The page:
When you buy processed food, either at the grocery store or at your favorite fast food place or even restaurant, are you sure you’re getting what you’re paying for?
The patrons at an undisclosed fast food restaurant in London can’t be, as meaty chunks in a lamb curry were found to contain not one ounce of lamb.
Or pork, chicken, beef, horse or goat.
In fact, DNA testing couldn’t identify the meat at all, and after eliminating every creature under the sun (including human flesh), lab experts were left with one of two results: the meat came from either a dog or a cat.
In a BBC3 documentary “The Horsemeat Banquet,” investigators in the UK found disturbing evidence of not just tainted lamb curry, but a variety of meats in takeout foods and meals supplied to daycare centers, schools, and senior care centers.
A beef burger tested contained no beef, with the exception of beef blood and heart. And the “beef” in a black bean dish contained chicken blood and scraps, but hardly any beef at all. In fact rogue meat is a serious problem across the United Kingdom, whose suppliers include Eastern Europe and Ireland.
In January, the UK supermarket chain Tesco ran full-page ads apologizing for selling hamburgers which contained nearly 30 percent horse meat. Tested beef burgers also contained pig meat. And one of the UK’s most popular fast food chains, Burger King, stopped using one of the suppliers implicated in the scandal.
“This is a voluntary and precautionary measure,” Burger King said. “We are working diligently to identify suppliers that can produce 100 percent pure Irish and British beef products that meet our high quality standards.”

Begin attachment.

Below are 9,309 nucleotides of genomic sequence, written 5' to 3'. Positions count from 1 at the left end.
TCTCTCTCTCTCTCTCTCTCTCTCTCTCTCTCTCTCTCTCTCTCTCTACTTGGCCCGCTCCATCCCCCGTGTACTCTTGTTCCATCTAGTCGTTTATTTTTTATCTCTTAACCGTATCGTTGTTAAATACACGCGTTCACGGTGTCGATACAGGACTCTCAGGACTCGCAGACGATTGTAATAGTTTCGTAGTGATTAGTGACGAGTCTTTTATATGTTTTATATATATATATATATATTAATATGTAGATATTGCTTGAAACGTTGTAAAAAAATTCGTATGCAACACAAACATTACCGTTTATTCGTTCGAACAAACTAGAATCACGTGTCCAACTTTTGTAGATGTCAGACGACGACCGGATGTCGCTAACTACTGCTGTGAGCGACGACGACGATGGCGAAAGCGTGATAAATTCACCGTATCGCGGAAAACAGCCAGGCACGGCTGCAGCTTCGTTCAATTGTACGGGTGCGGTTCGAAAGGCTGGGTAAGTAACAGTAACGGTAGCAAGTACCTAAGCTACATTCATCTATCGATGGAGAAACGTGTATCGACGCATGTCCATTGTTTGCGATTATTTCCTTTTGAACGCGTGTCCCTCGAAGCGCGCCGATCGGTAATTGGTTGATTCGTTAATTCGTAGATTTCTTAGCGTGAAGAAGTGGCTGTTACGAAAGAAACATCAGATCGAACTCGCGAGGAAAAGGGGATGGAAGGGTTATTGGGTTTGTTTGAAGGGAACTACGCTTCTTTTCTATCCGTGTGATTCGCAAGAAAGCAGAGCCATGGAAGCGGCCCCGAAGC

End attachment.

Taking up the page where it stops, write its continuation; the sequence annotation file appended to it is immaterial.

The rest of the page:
According to Reuters, the meats were from processing plants owned by Liffey Meats and Silvercrest Foods in Ireland, and Dalepak Hambleton in Britain. This scandal has rocked Ireland’s beef industry, which accounts for 21 percent of the country’s food exports.
The more steps involved in the process of getting your food from hoof to plate means that many more ways for possible contamination to occur. While those of us in the US have not seen horse meat mixed into our Burger King burgers, the CDC has linked a recent salmonella outbreak to ground beef from Michigan-based Gab Halal Foods and Jouni Meats.
Food manufactured on American soil is no guarantee of safety. Most of our meats sold in grocery stores and restaurants come from confined animal feeding operations, where thousands and tens of thousands of animals are housed in conditions where harmful bacteria can flourish.
According to a February article on the Mercola website, one study found that over 23 percent of caged hens in confined animal feeding operations tested positive for salmonella. Contaminated chicken poop and body parts used for fertilizer and animal feed can spread the disease throughout the food chain. Big Ag is becoming an increasing threat to consumer health.
Over 800 records of food fraud have been added to the US Pharmacopeial Convention database. Anyone can search the USP Food Fraud database or report instances of food fraud. Because of the complexity of the food supply chain in modern civilization, it is important that we become more aware of just exactly where our food is coming from and what it contains.
Better yet, join a CSA (community supported agriculture) or start your own homesteading operation and keep 100 percent control over the food that your family eats.